Born just outside of Los Angeles and soon after shifting to New York (I still hold that against my parents), I have grown up primarily in the suburbs of New York along the Hudson Valley. Despite the fact that I was deeply rooted in the Bangladeshi culture that I was raised in, the amount of South Asian girlfriends I had was almost non-existent for the majority of my life.
I was that seven-year-old who memorized and practiced every step of ‘Nimbooda’ at home, and also the girl who spent hours watching and discussing “Freaky Friday” with all my friends at school. For the longest time, I felt that my life required an obligatory separation of my dual self-image. It led me to avoid inviting friends over because I was embarrassed about my wall of magazine cut-outs of favorite Bollywood stars and movies. It wasn’t until later in high school that I built long-lasting friendships with fellow South Asian girls who taught me (without even realizing it) that in order to be a South Asian-American, adopting both South Asian and American cultures was not just acceptable but also far from an anomaly.
Over time, I steadily loosened the restraints I had so carefully kept restricted behind closed doors of my home and in the pages of my diary. To my bewilderment, my non-South Asian friends had accepted me in ways that I had never even imagined. That marked the beginning of the journey of self-realization for me, and since then I have never looked back.
Retrospectively, I am now aware that times were different then. As young, first generation Americans we initially try relentlessly to be a part of the dominant mainstream culture and, at times, that comes with the cost of losing the culture of our forefathers. I wish I had a medium such as Brown Girl Magazine when I was a young girl. I wish someone told me it was okay for me to be obsessed with Hindi movies, to see the beauty in an arranged marriage, to dream of a family like those depicted in Sooraj Barjatya movies.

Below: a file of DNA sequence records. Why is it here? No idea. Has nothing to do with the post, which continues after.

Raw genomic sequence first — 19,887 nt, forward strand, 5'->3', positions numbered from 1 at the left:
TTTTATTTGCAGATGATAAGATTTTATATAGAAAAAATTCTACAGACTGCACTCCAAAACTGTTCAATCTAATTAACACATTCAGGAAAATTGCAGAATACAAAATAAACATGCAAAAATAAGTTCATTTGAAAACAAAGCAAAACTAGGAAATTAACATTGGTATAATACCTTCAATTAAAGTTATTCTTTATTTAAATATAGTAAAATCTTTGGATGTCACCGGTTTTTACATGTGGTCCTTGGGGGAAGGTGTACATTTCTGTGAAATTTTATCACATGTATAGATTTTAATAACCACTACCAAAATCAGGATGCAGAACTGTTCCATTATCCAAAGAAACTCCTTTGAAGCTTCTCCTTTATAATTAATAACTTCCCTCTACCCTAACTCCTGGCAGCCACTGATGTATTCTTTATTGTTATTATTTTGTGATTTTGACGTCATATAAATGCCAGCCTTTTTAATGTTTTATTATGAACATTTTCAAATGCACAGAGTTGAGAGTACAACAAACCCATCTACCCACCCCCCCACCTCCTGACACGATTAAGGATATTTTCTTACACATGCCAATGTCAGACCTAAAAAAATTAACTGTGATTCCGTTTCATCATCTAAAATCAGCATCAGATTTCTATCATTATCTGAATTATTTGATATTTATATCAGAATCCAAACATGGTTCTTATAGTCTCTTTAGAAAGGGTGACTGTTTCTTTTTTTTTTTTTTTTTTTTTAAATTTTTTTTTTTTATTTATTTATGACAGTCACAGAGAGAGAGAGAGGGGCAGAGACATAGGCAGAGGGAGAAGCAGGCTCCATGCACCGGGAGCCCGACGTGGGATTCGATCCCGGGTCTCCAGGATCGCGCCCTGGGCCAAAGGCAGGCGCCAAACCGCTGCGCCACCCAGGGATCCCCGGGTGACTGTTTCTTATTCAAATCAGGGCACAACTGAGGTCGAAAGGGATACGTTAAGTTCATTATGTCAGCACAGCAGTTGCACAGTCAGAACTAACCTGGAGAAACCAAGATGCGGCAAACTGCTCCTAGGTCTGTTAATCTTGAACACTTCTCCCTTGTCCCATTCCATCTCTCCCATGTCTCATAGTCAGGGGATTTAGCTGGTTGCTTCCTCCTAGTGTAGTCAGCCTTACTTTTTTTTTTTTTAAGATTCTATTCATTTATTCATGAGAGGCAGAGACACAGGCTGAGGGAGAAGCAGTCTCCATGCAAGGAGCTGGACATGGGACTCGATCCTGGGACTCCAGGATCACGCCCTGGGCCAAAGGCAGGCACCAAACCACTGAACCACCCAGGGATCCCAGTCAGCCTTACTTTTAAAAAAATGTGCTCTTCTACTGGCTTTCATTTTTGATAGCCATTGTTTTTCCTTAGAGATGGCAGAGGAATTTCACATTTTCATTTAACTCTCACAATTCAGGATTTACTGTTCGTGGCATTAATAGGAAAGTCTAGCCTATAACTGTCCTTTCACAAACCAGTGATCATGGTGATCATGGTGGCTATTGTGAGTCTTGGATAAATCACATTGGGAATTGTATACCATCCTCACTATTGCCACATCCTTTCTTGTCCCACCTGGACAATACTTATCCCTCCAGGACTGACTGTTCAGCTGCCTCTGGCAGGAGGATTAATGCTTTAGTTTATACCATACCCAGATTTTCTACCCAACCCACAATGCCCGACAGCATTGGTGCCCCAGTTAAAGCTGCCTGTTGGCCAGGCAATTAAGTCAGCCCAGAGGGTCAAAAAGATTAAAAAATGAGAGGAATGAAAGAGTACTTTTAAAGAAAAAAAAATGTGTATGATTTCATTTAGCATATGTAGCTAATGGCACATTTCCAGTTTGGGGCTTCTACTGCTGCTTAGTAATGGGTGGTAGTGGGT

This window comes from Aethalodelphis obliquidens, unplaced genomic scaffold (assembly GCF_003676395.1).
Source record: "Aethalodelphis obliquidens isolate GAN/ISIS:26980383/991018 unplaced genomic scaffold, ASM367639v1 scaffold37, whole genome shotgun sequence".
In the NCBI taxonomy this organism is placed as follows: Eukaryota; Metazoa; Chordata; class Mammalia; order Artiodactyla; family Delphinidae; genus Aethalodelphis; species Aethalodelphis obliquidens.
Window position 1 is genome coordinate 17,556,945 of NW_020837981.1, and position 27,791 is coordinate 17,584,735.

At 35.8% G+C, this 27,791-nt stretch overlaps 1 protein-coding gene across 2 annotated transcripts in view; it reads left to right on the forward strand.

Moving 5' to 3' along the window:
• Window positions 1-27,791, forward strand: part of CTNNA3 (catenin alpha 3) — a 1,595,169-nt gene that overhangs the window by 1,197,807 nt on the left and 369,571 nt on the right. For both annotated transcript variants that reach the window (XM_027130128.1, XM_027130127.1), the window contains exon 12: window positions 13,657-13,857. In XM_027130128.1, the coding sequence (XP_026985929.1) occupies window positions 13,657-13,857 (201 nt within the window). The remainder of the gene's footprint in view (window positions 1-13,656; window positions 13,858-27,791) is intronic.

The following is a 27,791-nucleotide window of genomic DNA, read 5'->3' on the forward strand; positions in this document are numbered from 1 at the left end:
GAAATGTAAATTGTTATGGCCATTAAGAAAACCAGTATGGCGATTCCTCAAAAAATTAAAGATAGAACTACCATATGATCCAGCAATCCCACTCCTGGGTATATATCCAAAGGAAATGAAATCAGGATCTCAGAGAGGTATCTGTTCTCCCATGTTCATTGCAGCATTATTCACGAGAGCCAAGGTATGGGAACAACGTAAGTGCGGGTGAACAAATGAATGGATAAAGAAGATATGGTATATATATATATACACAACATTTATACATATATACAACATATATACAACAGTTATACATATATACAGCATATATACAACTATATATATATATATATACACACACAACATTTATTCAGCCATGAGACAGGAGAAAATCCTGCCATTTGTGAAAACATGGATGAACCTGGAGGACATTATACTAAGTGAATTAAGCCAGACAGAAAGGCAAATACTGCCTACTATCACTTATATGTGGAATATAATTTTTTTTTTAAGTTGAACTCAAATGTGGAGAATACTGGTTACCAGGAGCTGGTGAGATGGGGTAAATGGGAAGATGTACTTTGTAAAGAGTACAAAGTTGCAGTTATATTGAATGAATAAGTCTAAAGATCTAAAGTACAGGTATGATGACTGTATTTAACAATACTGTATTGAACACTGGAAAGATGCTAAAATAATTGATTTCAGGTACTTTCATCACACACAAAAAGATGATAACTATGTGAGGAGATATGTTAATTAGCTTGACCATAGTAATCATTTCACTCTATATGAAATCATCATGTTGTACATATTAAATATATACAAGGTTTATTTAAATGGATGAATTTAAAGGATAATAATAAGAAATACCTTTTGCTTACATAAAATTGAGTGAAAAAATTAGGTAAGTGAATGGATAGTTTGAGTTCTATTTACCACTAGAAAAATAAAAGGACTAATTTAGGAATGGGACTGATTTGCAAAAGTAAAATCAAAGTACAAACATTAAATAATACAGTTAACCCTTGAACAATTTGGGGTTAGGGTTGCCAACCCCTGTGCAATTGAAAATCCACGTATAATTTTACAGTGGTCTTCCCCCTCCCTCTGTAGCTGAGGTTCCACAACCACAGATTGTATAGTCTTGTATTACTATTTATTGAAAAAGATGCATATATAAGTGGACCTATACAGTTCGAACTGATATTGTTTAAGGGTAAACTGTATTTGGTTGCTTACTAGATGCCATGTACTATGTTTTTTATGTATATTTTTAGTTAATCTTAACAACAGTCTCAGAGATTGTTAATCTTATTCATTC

Growing up, I always had an undisclosed dream of going to school to be a journalist, pack up my bags for Mumbai and write for Filmfare Magazine (I used to religiously read them every month). Unfortunately, that did not happen, but it is evident that Brown Girl Magazine has played a part in giving me the chance to fulfill that dream I had once upon a time.
Towards the end of my time at Stony Brook University (where I received my Bachelors in Psychology), with the will of God, I had finally had a taste of my own slice of the Bollywood cake. I met my best friend, complete “Vivah” style. Getting married at 21 years old, uprooting my life to Texas and living amongst my in-laws holds true testimony to the reality I had grappled with as a young girl. These last three years of marriage discerned how content I was as a wife, as a daughter and a daughter-in-law, I appreciated and accepted myself for who I really am. I am also in deep gratitude for my husband who embraces and adores the “fob” side of me instead of mocking it. He pushes me to be a better person and inspires me to stay true to who I am. As a result of his insistence, I have taken the leap to speak my mind as a writer of Brown Girl Magazine whilst currently pursuing my Masters of Public Health in Healthcare Management.
I hope to reach out and connect with women and girls all over who tackle self-actualization and self-image issues through my writing. I want them to know that they are not alone; there are many people out there who can help alleviate inner hindrances whether they are family, friends or even a public channel such as Brown Girl Magazine.
Fun Facts About Me:
- I spend way too much time on Netflix & Hulu.
- The one thing that can turn a bad day into a good one is a cheeseburger.
- I am extremely close to my family so moving to Texas was one of the hardest things I have had to do.
- I still cry my eyes out every time I say bye to my mom.
- I don’t have any specific career passions, and I am totally okay with that.
- I’ve lost count of how many parties/weddings I’ve performed at over the years.
- I currently have baby fever.